In 2009-2010, the UB will teach a wide selection of bachelor’s degrees in each of its five areas of knowledge: Arts and Humanities, Science, Health Sciences, Social and Legal Sciences, and Engineering. This means that most of the degree courses at the UB, the largest university in the Catalan system, will now be adapted to the EHEA guidelines (in addition to the 49 bachelor’s degrees, the UB teaches 130 official master’s and 67 doctoral programs, all adapted to the European model). After the allocation of places last July, more than 7,500 new students have enrolled at the UB, most on degree courses that they chose as their first option.
«Although we have had to carry out a complex process of adaptation in a very short period of time», reports the Office of the Vice-Rector for Teaching and European Convergence, «the new bachelor’s degrees have been successfully introduced thanks to the efforts of the faculty and staff at the UB, who have devoted long hours to designing the new degrees and have made all the necessary preparations … We are working hard to ensure that students beginning their studies derive the maximum benefit from the high-quality range of course on offer.»
Students who began their studies before the 2009-2010 academic year will either be able to complete their studies under the old program, or, if they wish, may study the corresponding bachelor’s degree introduced as part of the new program. It should be borne in mind that some bachelor’s degrees will not start until the 2010-2011 academic year.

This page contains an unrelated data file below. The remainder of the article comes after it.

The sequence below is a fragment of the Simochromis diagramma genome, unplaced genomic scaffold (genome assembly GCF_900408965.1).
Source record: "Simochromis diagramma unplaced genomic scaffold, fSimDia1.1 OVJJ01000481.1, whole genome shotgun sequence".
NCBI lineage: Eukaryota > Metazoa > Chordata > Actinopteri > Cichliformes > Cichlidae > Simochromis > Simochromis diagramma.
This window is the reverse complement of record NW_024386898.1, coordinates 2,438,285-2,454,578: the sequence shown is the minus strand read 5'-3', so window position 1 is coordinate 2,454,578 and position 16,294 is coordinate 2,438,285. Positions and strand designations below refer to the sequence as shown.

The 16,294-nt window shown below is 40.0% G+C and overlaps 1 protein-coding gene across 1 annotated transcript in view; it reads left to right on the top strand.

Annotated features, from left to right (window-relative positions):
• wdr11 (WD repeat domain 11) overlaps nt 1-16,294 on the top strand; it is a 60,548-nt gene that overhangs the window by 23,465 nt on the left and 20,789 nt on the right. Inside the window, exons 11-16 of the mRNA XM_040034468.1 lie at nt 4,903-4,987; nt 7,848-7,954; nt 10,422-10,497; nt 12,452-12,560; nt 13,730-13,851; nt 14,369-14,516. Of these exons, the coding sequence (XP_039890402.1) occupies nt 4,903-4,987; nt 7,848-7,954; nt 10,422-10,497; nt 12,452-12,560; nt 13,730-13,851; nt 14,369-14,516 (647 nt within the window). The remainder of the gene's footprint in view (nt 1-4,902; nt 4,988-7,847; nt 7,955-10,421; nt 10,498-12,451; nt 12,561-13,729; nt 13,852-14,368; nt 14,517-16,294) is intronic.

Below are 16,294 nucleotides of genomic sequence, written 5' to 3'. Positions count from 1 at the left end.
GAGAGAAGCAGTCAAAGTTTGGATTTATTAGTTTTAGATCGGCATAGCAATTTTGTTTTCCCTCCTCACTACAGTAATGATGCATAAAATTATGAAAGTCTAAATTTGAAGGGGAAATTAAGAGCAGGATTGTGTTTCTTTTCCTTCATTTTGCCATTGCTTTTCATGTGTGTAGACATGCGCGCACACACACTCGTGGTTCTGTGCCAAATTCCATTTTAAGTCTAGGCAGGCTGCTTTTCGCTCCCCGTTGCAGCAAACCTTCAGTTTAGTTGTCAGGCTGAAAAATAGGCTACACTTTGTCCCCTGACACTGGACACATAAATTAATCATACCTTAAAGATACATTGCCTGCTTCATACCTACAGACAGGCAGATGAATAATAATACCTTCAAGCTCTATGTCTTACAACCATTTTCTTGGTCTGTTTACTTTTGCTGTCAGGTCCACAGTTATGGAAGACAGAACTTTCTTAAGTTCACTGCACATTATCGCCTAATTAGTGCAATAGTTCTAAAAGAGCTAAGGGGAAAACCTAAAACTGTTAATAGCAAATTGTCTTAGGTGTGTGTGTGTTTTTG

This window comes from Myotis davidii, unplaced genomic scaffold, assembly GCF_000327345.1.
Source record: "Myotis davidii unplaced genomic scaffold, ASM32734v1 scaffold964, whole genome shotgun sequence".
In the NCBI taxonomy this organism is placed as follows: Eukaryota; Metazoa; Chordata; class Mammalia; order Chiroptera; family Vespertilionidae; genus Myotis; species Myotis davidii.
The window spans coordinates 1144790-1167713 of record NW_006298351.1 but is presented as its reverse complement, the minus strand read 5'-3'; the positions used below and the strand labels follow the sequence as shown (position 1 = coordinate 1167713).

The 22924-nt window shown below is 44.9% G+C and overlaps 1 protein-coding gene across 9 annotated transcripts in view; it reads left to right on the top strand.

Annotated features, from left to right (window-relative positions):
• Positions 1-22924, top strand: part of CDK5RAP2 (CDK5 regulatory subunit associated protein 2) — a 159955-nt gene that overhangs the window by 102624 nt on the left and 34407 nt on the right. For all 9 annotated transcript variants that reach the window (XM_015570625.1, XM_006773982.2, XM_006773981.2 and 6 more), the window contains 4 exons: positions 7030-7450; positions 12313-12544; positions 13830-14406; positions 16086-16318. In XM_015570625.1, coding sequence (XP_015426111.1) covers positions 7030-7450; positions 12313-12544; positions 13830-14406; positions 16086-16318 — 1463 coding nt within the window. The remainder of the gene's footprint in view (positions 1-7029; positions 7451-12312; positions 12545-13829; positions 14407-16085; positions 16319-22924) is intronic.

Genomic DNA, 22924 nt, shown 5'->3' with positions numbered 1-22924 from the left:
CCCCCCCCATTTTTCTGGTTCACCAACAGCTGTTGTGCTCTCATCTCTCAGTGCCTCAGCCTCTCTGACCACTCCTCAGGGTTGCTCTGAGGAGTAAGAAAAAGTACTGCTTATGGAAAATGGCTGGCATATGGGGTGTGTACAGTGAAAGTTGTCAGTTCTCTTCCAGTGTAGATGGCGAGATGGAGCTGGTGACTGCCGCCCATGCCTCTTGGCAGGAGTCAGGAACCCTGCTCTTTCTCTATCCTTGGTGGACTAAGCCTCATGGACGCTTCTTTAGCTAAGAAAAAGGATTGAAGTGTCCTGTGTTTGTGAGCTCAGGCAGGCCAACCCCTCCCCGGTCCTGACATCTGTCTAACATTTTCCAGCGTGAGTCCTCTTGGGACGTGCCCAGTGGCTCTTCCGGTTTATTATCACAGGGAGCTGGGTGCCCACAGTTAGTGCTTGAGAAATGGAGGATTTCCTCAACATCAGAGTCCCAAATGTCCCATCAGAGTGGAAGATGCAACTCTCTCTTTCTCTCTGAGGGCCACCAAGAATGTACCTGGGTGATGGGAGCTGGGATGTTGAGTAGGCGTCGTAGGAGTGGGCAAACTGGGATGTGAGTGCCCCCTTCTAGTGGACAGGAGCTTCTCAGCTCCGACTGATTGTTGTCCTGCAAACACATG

The introduction of the new bachelor’s degrees does not involve wholesale changes in the way classes are taught or how students study. The main difference is that the new credit system allows more flexibility in course planning, therefore making it possible to revise working strategies, resources, and assessment methods and to adapt them to the specific objectives of a course. The new approach also allows a greater diversity of activities as a complement to the traditional lecture format, more active student participation, and more continuous assessment methods throughout the year in addition to the final exams. To achieve this level of flexibility, the internal UB regulations have been revised to allow students to register as part-time if they wish to combine their studies with some form of employment. The aim is to improve the quality of teaching and to make university degrees comparable with those of other countries and, therefore, recognized in Europe.